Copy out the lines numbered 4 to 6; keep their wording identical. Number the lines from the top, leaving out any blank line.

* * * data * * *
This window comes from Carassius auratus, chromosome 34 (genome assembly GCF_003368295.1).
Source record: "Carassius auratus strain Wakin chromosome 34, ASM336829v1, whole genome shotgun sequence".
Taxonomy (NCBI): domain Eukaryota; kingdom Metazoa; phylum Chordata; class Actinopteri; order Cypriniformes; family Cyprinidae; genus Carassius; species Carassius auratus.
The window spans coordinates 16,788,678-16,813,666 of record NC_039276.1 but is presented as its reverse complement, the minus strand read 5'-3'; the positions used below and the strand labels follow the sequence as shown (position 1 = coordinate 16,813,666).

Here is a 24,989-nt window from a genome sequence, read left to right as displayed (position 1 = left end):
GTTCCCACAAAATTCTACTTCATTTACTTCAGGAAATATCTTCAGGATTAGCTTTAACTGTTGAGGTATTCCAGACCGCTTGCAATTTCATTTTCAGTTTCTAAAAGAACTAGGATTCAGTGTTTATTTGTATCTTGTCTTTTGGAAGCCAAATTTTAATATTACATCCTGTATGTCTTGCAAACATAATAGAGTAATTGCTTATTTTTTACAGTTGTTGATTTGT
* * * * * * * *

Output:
The window spans coordinates 16,788,678-16,813,666 of record NC_039276.1 but is presented as its reverse complement, the minus strand read 5'-3'; the positions used below and the strand labels follow the sequence as shown (position 1 = coordinate 16,813,666).

Here is a 24,989-nt window from a genome sequence, read left to right as displayed (position 1 = left end):
GTTCCCACAAAATTCTACTTCATTTACTTCAGGAAATATCTTCAGGATTAGCTTTAACTGTTGAGGTATTCCAGACCGCTTGCAATTTCATTTTCAGTTTCTAAAAGAACTAGGATTCAGTGTTTATTTGTATCTTGTCTTTTGGAAGCCAAATTTTAATATTACATCCTGTATGTCTTGCAAACATAATAGAGTAATTGCTTATTTTTTACAGTTGTTGATTTGT